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It's microscopic, blob-shaped and toothless. But the amoeba known as Entamoeba histolytica turns out to be the werewolf of parasites.

New research shows that this nearly transparent microbe, a significant scourge in parts of the developing world, carves chunks off a living cell and devours them, leading to the cell's disintegration and death. Never before have scientists discovered an organism that kills cells by biting. The finding could lead to new medications to treat the dysentery and diarrhea caused by the amoeba or to vaccines to prevent infection.

"I've spent my entire career studying this parasite … and I didn't realize this was happening," says study co-author William Petri of the University of Virginia. The amoeba's brutal modus operandi is "something everyone had completely missed for literally 100 years."

Most people infected with the amoeba don't have symptoms, but anyone who has symptoms is likely to be very unhappy. The amoebas colonize the large intestine and bore their way into the intestinal wall, in some cases bursting all the way through the intestine and invading organs such as the liver. Victims may suffer anything from diarrhea to – in rare cases – death. Numbers are hard to come by, but one study of seven low-income countries found that the amoeba is one of the top 10 causes of moderate to severe diarrhea in young children.

Good sanitation and hygiene keep the amoeba from spreading widely in countries such as the United States, but it's a significant problem in India, Somalia and other developing nations. In one slum in Dhaka, Bangladesh, for instance, the amoeba infects one-third of children before their first birthday, according to a separate study by Petri and his colleagues. Infection is an important cause of childhood diarrhea, which can be deadly, and repeated infections can stunt a child's growth.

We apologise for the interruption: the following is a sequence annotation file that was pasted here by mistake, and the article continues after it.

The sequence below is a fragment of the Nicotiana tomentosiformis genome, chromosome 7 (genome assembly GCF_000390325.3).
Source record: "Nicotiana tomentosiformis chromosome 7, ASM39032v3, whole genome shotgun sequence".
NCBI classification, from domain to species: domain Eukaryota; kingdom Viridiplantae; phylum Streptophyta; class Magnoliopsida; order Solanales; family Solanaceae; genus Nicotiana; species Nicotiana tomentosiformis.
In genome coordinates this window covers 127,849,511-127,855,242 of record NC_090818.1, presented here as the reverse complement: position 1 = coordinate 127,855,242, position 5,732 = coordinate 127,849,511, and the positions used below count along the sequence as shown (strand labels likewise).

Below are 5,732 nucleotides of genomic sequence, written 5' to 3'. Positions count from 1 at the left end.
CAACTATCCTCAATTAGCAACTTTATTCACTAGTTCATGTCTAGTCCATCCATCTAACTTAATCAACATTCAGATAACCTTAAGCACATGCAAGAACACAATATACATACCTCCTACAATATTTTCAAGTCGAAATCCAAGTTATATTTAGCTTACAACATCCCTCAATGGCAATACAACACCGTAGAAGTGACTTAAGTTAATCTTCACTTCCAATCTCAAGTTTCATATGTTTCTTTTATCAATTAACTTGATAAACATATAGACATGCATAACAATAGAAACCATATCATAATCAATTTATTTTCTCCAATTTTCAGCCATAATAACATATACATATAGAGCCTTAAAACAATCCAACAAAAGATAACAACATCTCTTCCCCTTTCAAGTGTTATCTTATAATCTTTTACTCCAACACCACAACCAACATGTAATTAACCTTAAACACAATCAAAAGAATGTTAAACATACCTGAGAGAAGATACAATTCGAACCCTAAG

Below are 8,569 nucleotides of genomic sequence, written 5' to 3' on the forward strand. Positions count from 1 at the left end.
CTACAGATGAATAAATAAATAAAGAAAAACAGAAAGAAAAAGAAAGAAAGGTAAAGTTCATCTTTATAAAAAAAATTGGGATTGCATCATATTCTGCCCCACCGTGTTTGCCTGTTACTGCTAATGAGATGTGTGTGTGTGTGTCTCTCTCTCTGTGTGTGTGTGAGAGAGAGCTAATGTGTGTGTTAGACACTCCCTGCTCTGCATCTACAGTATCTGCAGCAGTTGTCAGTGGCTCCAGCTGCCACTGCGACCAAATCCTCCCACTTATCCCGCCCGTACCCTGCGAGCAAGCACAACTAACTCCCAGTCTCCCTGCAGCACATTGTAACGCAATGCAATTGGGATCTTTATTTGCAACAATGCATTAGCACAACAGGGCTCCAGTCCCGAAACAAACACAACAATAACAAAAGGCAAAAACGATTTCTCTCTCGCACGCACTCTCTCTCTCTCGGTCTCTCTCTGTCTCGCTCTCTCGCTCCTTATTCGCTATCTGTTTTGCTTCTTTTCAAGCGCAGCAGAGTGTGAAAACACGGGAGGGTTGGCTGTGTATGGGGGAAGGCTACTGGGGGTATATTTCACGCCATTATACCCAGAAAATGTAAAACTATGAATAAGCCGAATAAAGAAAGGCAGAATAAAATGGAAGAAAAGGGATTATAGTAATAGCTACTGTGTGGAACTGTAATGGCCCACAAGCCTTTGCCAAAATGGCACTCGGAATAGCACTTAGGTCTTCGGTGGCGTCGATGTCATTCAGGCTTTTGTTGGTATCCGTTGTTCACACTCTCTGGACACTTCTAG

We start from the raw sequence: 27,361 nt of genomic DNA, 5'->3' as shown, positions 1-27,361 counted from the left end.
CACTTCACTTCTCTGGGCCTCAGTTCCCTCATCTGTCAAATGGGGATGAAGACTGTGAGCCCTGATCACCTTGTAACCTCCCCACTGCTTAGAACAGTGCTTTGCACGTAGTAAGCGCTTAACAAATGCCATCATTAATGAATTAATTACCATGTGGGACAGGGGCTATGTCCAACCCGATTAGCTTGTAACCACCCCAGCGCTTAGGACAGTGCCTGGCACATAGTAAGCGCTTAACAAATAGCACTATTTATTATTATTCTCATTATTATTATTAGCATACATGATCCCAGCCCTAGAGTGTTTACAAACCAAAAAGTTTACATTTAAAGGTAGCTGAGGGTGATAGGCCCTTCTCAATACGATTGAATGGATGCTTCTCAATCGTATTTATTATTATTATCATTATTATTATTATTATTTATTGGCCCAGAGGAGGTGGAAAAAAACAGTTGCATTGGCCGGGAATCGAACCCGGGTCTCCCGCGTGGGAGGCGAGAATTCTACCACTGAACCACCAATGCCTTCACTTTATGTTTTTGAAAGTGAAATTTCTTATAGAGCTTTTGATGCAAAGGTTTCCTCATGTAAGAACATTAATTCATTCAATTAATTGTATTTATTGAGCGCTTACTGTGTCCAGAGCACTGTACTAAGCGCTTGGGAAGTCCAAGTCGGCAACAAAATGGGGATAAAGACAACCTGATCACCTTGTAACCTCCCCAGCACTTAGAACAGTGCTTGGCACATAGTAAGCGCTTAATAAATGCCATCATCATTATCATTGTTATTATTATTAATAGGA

Researchers have known for more than a century that the amoeba kills human cells, but they weren't sure how it did the deed. So Petri's colleague Katherine Ralston examined a mixture of amoebas and human cells under a microscope. Ralston saw that when an amoeba attached to a living cell, the parasite swiftly began gobbling chunks of its victim's outer covering and innards, inflicting fatal damage. When Ralston added amoebas to a sample of mouse intestines, she saw the parasites nibbling at the intestinal cells before invading the gut tissue. The amoeba "bites" by engulfing a chunk of its victim and pinching it off from the main cell.

"The intestine is a good enough barrier to keep out all the bacteria … but here you have this amoeba chewing and making its way into the gut quite rapidly," Ralston says. "It was pretty surprising to see first-hand just how well they get into the tissue."

The study, published in this week's Nature, shows that, at least in a laboratory dish, the amoeba augers holes in the large intestine in part by nibbling its way into the tissue. The researchers also found that it's possible to hold the amoeba at bay by adding substances that gum up the parasite's cell-biting machinery. The discovery offers a new target for anti-amoeba medications to supplement today's drugs, which work well but may eventually develop resistance.

The study is a "technical tour de force," says Christopher Huston of the University of Vermont College of Medicine, who studies intestinal parasites and was not involved in the new research but has worked with Petri. How the amoeba kills cells "has been really elusive. (The new work) gives a lot of insight into how that's occurring, which is a nice advance."

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